Eboo Patel: a journey to social justice through interfaith dialogue

By Gregory Smith
November 15, 2013

“Speech is my hammer, bang the world into shape, now let it fall.”

Eboo Patel, founder and president of Interfaith Youth Core, used this quote to illustrate the importance of speech and communication in establishing interfaith within society.

Patel began by describing the time he first realized the importance if interfaith in the world.

“I was in my grandmother’s apartment in India when I was 22,” Patel said. “There was a girl who was in a white nightgown that was too big for her. I asked my grandma who she was.”

Patel’s grandmother told him that the girl’s family was beating her and that she was going to stay with his grandmother for a while. Patel responded by saying that his grandma was too old for that.

“She brought me over to the cupboard and pulled out a shoebox full of old Polaroids. She explained that she had been doing that for years,” Patel said. “She had been taking in women of all faiths for years. Christian, Jewish, Hindu, Muslim. She took all of them in.”

A few years later, Patel worked with a Catholic service organization. Although it was very different from his religion, it was something he felt called to do.

“I felt a call by these people,” Patel said. “They lived in solidarity with the poor, and it was something I felt I should be a part of.”

Following this experience, Patel asked himself a very important question.

“What must I do to make myself worthy of my religion?” Patel said.

From there, Patel began working to promote interfaith dialogue, through numerous books and discussions.  His most recent book, “Acts of Faith: The story of an American Muslim, the Struggle for the Soul of a Generation,” helps to illustrate the challenges associated with interfaith in society.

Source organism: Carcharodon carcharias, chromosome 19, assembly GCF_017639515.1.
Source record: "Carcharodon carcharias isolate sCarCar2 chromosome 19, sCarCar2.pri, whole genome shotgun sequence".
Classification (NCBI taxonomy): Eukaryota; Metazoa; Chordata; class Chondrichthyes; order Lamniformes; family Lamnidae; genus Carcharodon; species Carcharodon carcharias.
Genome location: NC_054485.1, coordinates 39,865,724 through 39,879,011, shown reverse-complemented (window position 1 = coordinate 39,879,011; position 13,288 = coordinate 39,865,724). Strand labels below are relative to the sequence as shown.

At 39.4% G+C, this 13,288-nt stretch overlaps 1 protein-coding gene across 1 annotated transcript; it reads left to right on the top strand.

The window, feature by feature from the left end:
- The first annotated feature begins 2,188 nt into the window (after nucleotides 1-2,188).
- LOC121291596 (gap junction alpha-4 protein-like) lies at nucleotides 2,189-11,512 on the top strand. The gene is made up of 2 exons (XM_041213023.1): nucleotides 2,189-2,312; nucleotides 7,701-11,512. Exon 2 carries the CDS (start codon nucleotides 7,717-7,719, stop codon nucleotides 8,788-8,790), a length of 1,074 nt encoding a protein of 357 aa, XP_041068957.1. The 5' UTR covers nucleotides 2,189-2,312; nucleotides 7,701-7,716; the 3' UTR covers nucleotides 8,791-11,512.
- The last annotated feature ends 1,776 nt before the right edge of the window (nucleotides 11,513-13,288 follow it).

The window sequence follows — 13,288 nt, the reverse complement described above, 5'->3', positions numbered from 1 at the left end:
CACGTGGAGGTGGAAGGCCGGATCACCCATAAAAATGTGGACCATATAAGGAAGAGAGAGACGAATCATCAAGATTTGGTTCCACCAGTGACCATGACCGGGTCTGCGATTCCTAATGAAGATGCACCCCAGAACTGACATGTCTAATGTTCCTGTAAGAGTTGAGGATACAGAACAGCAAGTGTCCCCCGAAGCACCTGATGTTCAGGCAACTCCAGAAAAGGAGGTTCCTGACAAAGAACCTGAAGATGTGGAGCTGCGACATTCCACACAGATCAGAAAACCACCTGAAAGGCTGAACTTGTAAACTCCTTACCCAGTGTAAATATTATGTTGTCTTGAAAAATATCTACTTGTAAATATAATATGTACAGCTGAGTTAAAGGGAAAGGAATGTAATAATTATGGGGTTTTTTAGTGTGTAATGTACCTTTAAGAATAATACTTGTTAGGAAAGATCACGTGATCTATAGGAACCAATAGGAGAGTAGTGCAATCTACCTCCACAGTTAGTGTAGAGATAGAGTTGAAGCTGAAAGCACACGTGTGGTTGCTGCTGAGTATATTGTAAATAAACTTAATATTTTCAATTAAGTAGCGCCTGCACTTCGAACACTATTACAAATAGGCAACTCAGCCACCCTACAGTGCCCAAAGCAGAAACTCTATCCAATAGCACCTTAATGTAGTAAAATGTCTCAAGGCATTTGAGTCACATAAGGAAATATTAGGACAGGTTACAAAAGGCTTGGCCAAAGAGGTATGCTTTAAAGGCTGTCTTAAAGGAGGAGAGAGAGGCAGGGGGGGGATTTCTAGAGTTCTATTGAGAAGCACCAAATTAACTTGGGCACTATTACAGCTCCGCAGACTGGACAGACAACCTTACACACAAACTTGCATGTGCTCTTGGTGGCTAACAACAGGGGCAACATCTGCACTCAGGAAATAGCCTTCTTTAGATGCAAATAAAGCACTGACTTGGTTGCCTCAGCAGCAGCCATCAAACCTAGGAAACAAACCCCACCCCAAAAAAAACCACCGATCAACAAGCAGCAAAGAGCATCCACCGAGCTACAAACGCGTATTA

Patel discussed what he believed to be one of the issues revolving around religion and why there is so much tension between various religions.

“There is a conflict in tribal concepts of religion and sticking up for those concepts,” Patel said. “A lot of religious conflict is because people have a tribal understanding of religion as opposed to the universal principles of religion. These universal principles are the things your religion teaches you and what you should live by.”

The topic of pluralism was an important aspect of interfaith relations according to Patel. Pluralism is the diversity of religions co-existing in society and is what Patel believes is key in peace building.

“The absence of pluralism will mean the presence of violence,” Patel said. “There is greatness in other religions.”

However, it wasn’t easy for Patel to begin his journey towards interfaith promotion and awareness. He talked about how he had to overcome a fear of not looking good in the eyes of others and how he was seen as un-popular by some for what he was doing.

“At some point you just have to stop intellectualizing fear and overcome it,” Patel said. “You have to stop worrying about whether or not it makes you look good.”

Patel would eventually serve on President Obama’s inaugural Advisory Council of the White House office of Faith-based and Neighborhood Partnerships, the Religious Advisory Committee of the Council on Foreign Relations and several other committees.

“I knew I was really committed to social justice,” Patel said. “I wanted to be a part of the world in a way that would last.”

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Gregory Smith

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